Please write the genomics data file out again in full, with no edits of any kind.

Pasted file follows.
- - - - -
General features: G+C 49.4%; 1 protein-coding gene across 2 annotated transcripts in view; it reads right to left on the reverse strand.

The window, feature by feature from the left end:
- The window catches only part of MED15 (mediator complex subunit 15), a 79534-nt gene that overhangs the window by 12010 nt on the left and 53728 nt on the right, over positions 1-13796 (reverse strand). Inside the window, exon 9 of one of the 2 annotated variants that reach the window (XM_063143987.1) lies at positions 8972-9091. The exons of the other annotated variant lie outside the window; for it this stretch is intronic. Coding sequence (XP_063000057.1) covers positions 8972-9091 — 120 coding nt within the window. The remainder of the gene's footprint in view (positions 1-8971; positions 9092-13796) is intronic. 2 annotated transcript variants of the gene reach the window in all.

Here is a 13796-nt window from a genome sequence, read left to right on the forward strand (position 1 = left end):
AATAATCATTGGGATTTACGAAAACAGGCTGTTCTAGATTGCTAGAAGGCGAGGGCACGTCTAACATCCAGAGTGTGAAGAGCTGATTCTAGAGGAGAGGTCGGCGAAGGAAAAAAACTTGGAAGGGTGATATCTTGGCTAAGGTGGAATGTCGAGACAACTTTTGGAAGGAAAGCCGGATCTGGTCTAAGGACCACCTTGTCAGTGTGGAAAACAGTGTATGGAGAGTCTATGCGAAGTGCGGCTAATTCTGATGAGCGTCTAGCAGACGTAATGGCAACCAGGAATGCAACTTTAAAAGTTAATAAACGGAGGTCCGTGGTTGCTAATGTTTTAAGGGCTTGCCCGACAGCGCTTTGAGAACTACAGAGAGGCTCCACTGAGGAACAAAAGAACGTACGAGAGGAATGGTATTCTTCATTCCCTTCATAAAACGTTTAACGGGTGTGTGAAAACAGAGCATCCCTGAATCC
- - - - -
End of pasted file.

General features: G+C 49.4%; 1 protein-coding gene across 2 annotated transcripts in view; it reads right to left on the reverse strand.

The window, feature by feature from the left end:
- The window catches only part of MED15 (mediator complex subunit 15), a 79534-nt gene that overhangs the window by 12010 nt on the left and 53728 nt on the right, over positions 1-13796 (reverse strand). Inside the window, exon 9 of one of the 2 annotated variants that reach the window (XM_063143987.1) lies at positions 8972-9091. The exons of the other annotated variant lie outside the window; for it this stretch is intronic. Coding sequence (XP_063000057.1) covers positions 8972-9091 — 120 coding nt within the window. The remainder of the gene's footprint in view (positions 1-8971; positions 9092-13796) is intronic. 2 annotated transcript variants of the gene reach the window in all.

Here is a 13796-nt window from a genome sequence, read left to right on the forward strand (position 1 = left end):
AATAATCATTGGGATTTACGAAAACAGGCTGTTCTAGATTGCTAGAAGGCGAGGGCACGTCTAACATCCAGAGTGTGAAGAGCTGATTCTAGAGGAGAGGTCGGCGAAGGAAAAAAACTTGGAAGGGTGATATCTTGGCTAAGGTGGAATGTCGAGACAACTTTTGGAAGGAAAGCCGGATCTGGTCTAAGGACCACCTTGTCAGTGTGGAAAACAGTGTATGGAGAGTCTATGCGAAGTGCGGCTAATTCTGATGAGCGTCTAGCAGACGTAATGGCAACCAGGAATGCAACTTTAAAAGTTAATAAACGGAGGTCCGTGGTTGCTAATGTTTTAAGGGCTTGCCCGACAGCGCTTTGAGAACTACAGAGAGGCTCCACTGAGGAACAAAAGAACGTACGAGAGGAATGGTATTCTTCATTCCCTTCATAAAACGTTTAACGGGTGTGTGAAAACAGAGCATCCCTGAATCC